CONSERVATION NGOS BRING IMMENSE VALUE TO SOCIETY, ECONOMY AND THE ENVIRONMENT

Dr Andrew Taylor, Senior Trade Officer, EWT Wildlife in Trade Programme
AndrewT@ewt.org.za

What value does the conservation NGO sector really bring to our country? Even under normal circumstances, these are fair questions for donors wanting to know how their money contributes to the greater good.

In a lockdown, COVID-19 impacted world, where financial resources are becoming increasingly scarce, the desire for maximum impact of donor funding has become more important than ever. This does not only apply to the biodiversity conservation sector, but also to social welfare and humanitarian causes, where all NGOs should demonstrate the benefits they bring to society.

While most bona fide organisations provide a way to assess their impact through their annual reports, this does not allow for a consolidated assessment across all players within a sector and does not also facilitate a cumulative assessment of different organisations’ impact due to the nature of reports using different methodologies.

However, a recent report funded by the Hans Hoheisen Charitable Trust (managed by Nedbank Private Wealth) assessed the contributions of 13 prominent conservation NGOs (see text box for full list), which has now made this possible.

African Conservation Trust, Conservation South Africa, Delta Environmental Centre, Endangered Wildlife Trust, Institute of Natural Resources, Leadership for Conservation in Africa, National Association of Conservancies of South Africa, Peace Parks Foundation, South African Association for Marine Biological Research, Southern African Wildlife College, Wilderness Foundation, Wildlife ACT, and WILDTRUST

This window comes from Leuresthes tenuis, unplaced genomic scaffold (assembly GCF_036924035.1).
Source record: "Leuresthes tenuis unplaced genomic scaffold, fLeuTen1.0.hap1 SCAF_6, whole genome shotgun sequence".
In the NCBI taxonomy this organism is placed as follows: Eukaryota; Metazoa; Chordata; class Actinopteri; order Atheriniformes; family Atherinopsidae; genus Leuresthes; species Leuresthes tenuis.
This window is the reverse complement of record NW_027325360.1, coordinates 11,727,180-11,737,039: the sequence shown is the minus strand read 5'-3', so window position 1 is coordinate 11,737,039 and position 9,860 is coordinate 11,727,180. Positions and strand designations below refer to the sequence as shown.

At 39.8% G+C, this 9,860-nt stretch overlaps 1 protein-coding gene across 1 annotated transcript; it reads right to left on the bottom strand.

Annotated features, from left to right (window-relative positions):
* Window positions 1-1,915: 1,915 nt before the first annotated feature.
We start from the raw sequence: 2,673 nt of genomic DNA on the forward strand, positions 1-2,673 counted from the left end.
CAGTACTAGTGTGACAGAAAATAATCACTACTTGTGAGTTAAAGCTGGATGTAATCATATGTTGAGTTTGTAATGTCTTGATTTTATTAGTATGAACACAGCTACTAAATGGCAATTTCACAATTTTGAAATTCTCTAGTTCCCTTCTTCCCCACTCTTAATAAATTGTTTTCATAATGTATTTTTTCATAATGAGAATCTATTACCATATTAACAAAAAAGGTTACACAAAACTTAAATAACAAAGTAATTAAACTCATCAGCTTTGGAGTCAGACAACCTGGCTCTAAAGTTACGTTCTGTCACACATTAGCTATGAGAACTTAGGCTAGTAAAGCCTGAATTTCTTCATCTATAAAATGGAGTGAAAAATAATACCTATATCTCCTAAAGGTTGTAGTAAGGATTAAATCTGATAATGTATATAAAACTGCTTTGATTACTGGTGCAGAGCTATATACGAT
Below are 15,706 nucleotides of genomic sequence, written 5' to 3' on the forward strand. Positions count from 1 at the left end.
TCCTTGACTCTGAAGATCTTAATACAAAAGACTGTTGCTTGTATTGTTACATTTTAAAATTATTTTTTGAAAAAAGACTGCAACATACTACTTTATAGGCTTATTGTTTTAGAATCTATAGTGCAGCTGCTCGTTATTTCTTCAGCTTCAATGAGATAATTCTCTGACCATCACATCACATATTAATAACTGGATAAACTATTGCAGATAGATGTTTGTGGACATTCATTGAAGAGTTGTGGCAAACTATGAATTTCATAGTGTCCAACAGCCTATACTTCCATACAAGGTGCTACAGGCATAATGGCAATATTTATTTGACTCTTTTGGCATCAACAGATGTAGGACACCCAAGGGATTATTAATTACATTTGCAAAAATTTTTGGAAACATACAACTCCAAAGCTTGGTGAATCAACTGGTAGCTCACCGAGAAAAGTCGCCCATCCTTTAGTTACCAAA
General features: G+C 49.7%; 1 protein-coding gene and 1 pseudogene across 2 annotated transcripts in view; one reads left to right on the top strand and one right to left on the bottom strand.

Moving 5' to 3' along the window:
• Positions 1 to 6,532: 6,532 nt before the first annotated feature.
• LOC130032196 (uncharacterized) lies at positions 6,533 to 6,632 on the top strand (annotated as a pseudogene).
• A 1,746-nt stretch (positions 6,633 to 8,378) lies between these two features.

Although the primary role of the biodiversity NGO sector is to conserve indigenous species and their habitats, the report demonstrates that in the process of doing this, NGOs substantially support the economy through job creation, skills development, public education, and facilitation of small business development. In addition to this, NGOs act as watchdogs for environmentally damaging practices, support the development and enforcement of effective policy and regulations, undertake critical research, develop knowledge and data for improved decision-making, and encourage responsible consumption and business practices. And all this from a small subset of South African biodiversity organisations.

During the 2017/2018 financial year, the 13 participating NGOs, which are of varying size, spent approximately R500 million in South Africa. Of this, more than 79% was spent on direct programme costs (i.e. project expenses) and a considerable portion of all funding was spent on employing people, supporting 962 permanent jobs and 1,650 short-term contract positions. Many of the short-term jobs were created through habitat restoration type work that has direct benefits to the environment and which were supported by government through Public Works programmes.